goddesses depicted on Kushana coins Haryana, Punjab. Raja ~thaJl and Uttar
besides many Persian and Greek Pradesh. The period between 1500 and
deities. 600 B.C. was known as the dark period
The Guptas appear to have of Indian hi&tory because not much
succeeded Kushanas in the tradition of was known about 1his period. The
minling coins. They com pletely arcbaeological discoveries of s uch
Indianised thcircoinage. On the observe cultures as Black-and-Red Ware,
kings are depicted engaged in activities Painted Grey Ware, MaJwa and Jorwe
like hunting a lion or rhinoceros, cultures smce 1.9505 h ave not only filled
holding a bow or battle-axes, playing the chronological gaps but also the
musical instrument or performing geographical extent. It is th rough
Ashuamedha yajna. archaeologicaJ discoveries that we know
Archaeological Monuments, now that tndians domesticated sheep
t:.x~avalious and Explorations
and goat and started agriculture about
8000 year.. ago. Also iron came in
in addition to epigraphic an d
regular use about 1600 B.C.
numismatic SOllrces there are many
Archaeological exca\i&tions also
other antiquarian remains which speak
brought to light the townships of
much about our past. Temples and
Tuxila. Kausambi. KasJ (Rajghat),
sculpt ure s are found all over the
country right fmm the Gupta period AYl.ldhya Vaisali. Bodhgaya, etc.
upto recent tllnes. These show belonging fO Buddha's time. All of
archi tectural aod artistic history of the these pll:.lce<; e~...cept TiJxila are said to
Indians. Th ey e.'(co.vated large caves ill have been visited by Buddha in
the hills in Western India which arc the Si.'\:lh cemury B.C.
mostly chaityas and viharas. Large The researches can;ed out in the
temples have been carved out of rocks field of prehistory show that the
from outside like Kailusa temple of human acliviUes started in the
EBara and ralhas at Mamallapuram. subcontinent as early as two million

23
t MCIENT INDIA .................................................................................................................. .

years ago. In the Kashmir and Narmada d iscoveries have s hown that t radition
vall eys suc h remains and tools of rock paintings in India goes back to
are r e p o r ted. Also, a r chaeo logica l more than twelve thou sand s years.

Exercises •
1. Explain the following:
Epigraphy, Numismatics, Inscriptions, Archaeology, Script, Palaeography,
Excavation s, Explorations.
2. Write short notes on:
(i) Six Vedan.gas
(ii) Archaeological sources of Indian history
(iii) Buddhist literature
3. Describe the literary sources for the study of the past?
4. What is an Inscription? How are they important for the study of the
political, social and economic history of India.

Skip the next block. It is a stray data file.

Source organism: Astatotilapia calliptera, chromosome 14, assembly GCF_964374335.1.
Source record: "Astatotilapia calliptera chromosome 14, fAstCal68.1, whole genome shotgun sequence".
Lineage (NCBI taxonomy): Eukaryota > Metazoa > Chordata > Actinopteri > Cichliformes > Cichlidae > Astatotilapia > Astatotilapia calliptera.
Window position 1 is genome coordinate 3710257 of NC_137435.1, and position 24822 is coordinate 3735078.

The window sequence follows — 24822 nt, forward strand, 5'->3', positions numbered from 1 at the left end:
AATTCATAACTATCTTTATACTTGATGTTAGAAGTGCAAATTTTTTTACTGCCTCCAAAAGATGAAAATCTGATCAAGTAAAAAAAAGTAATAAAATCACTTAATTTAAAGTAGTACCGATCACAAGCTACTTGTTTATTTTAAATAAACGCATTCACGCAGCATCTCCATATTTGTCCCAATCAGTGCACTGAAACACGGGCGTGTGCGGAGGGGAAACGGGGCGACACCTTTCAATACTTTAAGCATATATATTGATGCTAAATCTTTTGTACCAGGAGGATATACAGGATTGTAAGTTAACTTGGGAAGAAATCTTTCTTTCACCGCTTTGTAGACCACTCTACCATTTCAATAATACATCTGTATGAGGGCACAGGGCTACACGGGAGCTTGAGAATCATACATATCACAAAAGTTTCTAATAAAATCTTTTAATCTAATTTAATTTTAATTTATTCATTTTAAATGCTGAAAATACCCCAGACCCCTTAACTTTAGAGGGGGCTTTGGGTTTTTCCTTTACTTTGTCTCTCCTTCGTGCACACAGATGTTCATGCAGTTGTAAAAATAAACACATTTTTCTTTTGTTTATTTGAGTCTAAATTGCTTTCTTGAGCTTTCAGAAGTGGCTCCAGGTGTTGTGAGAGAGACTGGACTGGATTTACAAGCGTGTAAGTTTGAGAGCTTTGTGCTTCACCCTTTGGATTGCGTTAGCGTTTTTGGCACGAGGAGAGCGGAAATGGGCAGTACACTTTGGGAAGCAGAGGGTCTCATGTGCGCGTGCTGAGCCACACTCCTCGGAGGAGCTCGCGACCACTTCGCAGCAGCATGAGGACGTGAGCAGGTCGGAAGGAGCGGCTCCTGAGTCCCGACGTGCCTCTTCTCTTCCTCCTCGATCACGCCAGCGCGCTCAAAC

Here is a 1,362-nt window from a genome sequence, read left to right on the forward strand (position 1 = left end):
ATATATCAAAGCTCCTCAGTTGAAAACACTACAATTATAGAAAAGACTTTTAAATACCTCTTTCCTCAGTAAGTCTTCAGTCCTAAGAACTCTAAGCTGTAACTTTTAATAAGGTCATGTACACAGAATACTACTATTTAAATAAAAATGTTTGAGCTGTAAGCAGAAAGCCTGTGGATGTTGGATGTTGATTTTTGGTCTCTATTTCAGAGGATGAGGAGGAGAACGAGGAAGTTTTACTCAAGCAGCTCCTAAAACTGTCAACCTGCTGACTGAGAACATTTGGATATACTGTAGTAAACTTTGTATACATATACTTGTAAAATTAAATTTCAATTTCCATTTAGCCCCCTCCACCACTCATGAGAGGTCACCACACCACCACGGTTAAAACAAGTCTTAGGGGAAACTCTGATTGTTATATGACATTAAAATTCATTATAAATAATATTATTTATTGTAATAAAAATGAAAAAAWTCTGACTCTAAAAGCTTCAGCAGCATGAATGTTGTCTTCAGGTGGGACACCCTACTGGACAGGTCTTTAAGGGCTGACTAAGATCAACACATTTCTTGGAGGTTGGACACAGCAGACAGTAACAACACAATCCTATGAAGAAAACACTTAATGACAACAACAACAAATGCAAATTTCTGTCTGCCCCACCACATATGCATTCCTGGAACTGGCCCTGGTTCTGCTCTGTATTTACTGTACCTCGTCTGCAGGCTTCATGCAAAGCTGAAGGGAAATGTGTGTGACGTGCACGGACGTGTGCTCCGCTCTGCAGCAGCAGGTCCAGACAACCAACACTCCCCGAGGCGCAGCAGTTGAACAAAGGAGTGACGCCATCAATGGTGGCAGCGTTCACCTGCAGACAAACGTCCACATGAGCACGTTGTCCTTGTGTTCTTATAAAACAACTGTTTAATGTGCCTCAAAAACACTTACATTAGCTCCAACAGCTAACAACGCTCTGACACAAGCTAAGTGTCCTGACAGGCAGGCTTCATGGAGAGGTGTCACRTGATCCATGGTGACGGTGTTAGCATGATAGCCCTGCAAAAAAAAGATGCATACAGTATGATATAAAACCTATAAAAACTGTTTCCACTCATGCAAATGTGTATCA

5. Discuss the importance of coins for the study of the past.

• Vi!;it a museum to see t h e various sou rces o f h istory and try to


iden tify them.
• Make a collage to show the various sources of history.
• Make posters of some monuments.

24

, .

CHAPTER 4
THE GEOGRAPHIC.AL BACKGROUND
OF INDIAN HISTORY
IN a,ncient times this whole ma,$s of land was known
as Sharatavarsha or Hindustan; the latter is derived
from the name of the river Sindhu, prQnqunced by
the westerners as Hindu or lndu. lndia gets i~s
derivation from thi:;;. In our constitution it is called
India. that is Bharata.
t ANCIENT INOlA ............................ .... .. ........ . .. .... . ... ............... ......... .. ........ .. ....... ... ....... ..... ..

llmlAN subcontinen t is a well defined Koh, Sulaiman and Kirthar separate


land with natural borders. At present Iran from Ole Indian subcontinent. 'But
there are s ix countries in this area: the large stretches of land to the west of
Afghanistan, Pakistan, Nepal, India, this tine in modem Afghanistan and
Bhutan and Bangladesh. In ancient Baluchistan, like those to the south and
times this whole mass of land was east of the Hindukush, were for long
known as Bharatavarsha or Hindustan; both culturally and politically parts of
the latter is derived from th e name of India '.
the river Sindhu, pronounced by the On the eastern side are the Patkoi
westerners as Hindu or Indu. India gets hills, Naga hills, the Manipur Plateau
its derivation from thi s . In our including the Khasi, Garo and Jaintia
constitution it is called India, that is hills. The Lushai and Chin hills are to
Bharata. the south of Manipur.
This land is bordered in the north The Himalayas fm'm a fonnidabl e
by the Himalyas, the westem and north- barrier a gains t the foreign invasions
western side by Pamir pl a teau and from the north, But it is not altogether